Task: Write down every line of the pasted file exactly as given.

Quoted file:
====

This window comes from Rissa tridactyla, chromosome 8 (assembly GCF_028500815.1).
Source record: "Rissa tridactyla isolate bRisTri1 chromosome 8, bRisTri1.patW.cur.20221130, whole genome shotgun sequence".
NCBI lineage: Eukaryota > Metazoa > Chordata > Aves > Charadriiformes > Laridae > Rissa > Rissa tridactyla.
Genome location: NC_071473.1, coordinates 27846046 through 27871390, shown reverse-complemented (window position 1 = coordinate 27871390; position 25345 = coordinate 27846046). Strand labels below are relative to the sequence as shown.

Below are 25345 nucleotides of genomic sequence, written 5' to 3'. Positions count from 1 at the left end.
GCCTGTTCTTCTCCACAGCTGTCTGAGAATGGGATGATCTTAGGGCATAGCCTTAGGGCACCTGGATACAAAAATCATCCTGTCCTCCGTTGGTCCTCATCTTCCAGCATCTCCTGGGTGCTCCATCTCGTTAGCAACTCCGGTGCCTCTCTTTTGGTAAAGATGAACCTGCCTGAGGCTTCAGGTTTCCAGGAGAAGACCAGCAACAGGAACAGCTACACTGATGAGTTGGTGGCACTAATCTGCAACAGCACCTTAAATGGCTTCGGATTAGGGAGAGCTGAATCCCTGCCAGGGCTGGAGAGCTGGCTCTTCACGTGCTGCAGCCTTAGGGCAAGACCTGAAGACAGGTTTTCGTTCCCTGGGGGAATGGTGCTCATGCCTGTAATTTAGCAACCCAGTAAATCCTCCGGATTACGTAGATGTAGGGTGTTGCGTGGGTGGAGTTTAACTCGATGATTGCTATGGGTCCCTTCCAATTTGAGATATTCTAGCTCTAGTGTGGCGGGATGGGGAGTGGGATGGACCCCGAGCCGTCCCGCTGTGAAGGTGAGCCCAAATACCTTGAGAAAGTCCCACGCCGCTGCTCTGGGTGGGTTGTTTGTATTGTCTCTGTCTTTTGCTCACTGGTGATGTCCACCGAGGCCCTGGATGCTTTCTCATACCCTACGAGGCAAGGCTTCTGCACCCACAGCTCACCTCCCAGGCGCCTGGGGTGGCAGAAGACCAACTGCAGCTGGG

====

This window comes from Rissa tridactyla, chromosome 8 (assembly GCF_028500815.1).
Source record: "Rissa tridactyla isolate bRisTri1 chromosome 8, bRisTri1.patW.cur.20221130, whole genome shotgun sequence".
NCBI lineage: Eukaryota > Metazoa > Chordata > Aves > Charadriiformes > Laridae > Rissa > Rissa tridactyla.
Genome location: NC_071473.1, coordinates 27846046 through 27871390, shown reverse-complemented (window position 1 = coordinate 27871390; position 25345 = coordinate 27846046). Strand labels below are relative to the sequence as shown.

Below are 25345 nucleotides of genomic sequence, written 5' to 3'. Positions count from 1 at the left end.
GCCTGTTCTTCTCCACAGCTGTCTGAGAATGGGATGATCTTAGGGCATAGCCTTAGGGCACCTGGATACAAAAATCATCCTGTCCTCCGTTGGTCCTCATCTTCCAGCATCTCCTGGGTGCTCCATCTCGTTAGCAACTCCGGTGCCTCTCTTTTGGTAAAGATGAACCTGCCTGAGGCTTCAGGTTTCCAGGAGAAGACCAGCAACAGGAACAGCTACACTGATGAGTTGGTGGCACTAATCTGCAACAGCACCTTAAATGGCTTCGGATTAGGGAGAGCTGAATCCCTGCCAGGGCTGGAGAGCTGGCTCTTCACGTGCTGCAGCCTTAGGGCAAGACCTGAAGACAGGTTTTCGTTCCCTGGGGGAATGGTGCTCATGCCTGTAATTTAGCAACCCAGTAAATCCTCCGGATTACGTAGATGTAGGGTGTTGCGTGGGTGGAGTTTAACTCGATGATTGCTATGGGTCCCTTCCAATTTGAGATATTCTAGCTCTAGTGTGGCGGGATGGGGAGTGGGATGGACCCCGAGCCGTCCCGCTGTGAAGGTGAGCCCAAATACCTTGAGAAAGTCCCACGCCGCTGCTCTGGGTGGGTTGTTTGTATTGTCTCTGTCTTTTGCTCACTGGTGATGTCCACCGAGGCCCTGGATGCTTTCTCATACCCTACGAGGCAAGGCTTCTGCACCCACAGCTCACCTCCCAGGCGCCTGGGGTGGCAGAAGACCAACTGCAGCTGGG